As a New York City subway rider, I am constantly exposed to public health posters. More often than not these feature a photo of a wholesome-looking teen whose sober expression is meant to convey hindsight regret at having taken up drugs, dropped out of school, or foregone condoms. They’re well intended, but boring. I can’t imagine I’d feel differently were I a member of the target demographic. The Chelsea Mini Storage ads’ saucy regional humor is far more entertaining, as is the train wreck design approach favored by the ubiquitous Dr. Jonathan Zizmor.
Public health posters were able to convey their designated horrors far more memorably before photos became the graphical norm. Take Salvador Dalí’s sketch (below) and final contribution (top) to the WWII-era anti-venereal disease campaign.
Which image would cause you to steer clear of the red light district, were you a young soldier on the make?
A portrait of a glum fellow soldier (“If I’d only known then…”)?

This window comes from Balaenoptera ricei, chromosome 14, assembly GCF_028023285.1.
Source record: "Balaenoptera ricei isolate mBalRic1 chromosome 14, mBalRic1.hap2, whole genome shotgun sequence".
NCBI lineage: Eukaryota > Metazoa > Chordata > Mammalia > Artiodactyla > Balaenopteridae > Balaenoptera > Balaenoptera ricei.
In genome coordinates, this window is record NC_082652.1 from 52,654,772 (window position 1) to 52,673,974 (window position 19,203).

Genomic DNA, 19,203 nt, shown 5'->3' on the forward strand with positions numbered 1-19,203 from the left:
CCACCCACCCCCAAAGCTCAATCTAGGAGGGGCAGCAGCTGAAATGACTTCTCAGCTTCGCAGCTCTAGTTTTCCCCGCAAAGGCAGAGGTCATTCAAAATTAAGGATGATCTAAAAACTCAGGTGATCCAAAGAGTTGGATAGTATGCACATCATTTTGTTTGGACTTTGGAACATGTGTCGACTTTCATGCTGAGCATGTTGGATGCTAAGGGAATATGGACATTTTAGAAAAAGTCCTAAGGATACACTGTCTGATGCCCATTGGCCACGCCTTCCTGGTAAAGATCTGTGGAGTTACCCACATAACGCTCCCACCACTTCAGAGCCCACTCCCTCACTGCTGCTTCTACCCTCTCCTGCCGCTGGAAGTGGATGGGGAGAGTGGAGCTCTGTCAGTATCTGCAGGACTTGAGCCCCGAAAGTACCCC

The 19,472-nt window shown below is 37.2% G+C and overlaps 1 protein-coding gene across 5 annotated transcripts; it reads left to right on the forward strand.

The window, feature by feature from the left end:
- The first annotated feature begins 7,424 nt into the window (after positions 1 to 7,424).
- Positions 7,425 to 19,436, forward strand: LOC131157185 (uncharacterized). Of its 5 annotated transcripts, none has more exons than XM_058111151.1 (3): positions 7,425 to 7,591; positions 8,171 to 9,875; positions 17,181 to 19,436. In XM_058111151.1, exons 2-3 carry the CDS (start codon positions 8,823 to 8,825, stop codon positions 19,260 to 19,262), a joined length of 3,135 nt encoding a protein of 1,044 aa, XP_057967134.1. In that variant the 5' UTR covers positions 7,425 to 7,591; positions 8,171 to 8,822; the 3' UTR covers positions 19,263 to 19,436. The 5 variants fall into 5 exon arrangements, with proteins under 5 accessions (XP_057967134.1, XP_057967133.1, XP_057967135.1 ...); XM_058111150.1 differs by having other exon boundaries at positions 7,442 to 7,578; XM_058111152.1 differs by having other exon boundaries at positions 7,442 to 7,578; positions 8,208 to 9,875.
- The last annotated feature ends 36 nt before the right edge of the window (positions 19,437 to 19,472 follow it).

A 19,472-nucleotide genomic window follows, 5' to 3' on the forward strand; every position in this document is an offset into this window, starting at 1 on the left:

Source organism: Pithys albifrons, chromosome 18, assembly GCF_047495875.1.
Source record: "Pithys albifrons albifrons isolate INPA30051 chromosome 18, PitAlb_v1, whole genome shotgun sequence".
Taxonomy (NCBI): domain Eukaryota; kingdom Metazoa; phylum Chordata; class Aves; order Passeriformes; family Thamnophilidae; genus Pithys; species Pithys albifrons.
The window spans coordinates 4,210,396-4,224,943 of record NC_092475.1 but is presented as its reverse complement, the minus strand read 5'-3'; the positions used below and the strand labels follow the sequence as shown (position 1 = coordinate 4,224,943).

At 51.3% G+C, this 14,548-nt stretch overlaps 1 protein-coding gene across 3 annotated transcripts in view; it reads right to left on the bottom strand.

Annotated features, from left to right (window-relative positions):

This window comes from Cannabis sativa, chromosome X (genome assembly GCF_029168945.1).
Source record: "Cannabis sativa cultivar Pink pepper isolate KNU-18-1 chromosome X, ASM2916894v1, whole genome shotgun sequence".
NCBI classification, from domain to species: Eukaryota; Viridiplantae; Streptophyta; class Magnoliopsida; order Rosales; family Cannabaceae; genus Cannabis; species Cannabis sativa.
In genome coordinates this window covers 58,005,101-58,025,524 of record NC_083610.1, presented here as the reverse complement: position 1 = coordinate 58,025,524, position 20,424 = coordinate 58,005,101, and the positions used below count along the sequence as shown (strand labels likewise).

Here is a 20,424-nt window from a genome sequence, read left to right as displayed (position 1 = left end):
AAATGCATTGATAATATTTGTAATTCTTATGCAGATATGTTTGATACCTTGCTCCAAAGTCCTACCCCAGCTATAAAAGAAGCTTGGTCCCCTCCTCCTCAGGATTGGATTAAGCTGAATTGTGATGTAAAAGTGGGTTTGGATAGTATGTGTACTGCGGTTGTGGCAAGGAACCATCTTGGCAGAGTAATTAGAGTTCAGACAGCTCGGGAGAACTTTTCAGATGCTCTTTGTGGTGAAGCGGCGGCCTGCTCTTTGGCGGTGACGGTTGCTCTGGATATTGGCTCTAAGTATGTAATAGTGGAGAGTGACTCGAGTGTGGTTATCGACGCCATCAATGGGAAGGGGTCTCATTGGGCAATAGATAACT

Or a grinning green death’s head, whose choppers double as the frankly exposed thighs of two faceless, loose-breasted ladies?
Created in 1941, Dalí’s nightmare vision eschewed the sort of manly, militaristic slogan that retroactively ramps up the kitsch value of its ilk. Its message is clear enough without:
Stick it in—we’ll bite it off!
(Thanks to blogger Rebecca M. Bender for pointing out the composition’s resemblance to the vagina dentata.)
As a feminist, I’m not crazy about depictions of women as pestilential, one-way deathtraps, but I concede that, in this instance, subverting the girlie pin up’s explicitly physical pleasures might well have had the desired effect on horny enlisted men.
A decade later Dalí would collaborate with photographer Philippe Halsman on “In Voluptas Mors,” stacking seven nude models like cheerleaders to form a peacetime skull that’s far less threatening to the male figure in the lower left corner (in this instance, the very dapper Dalí himself).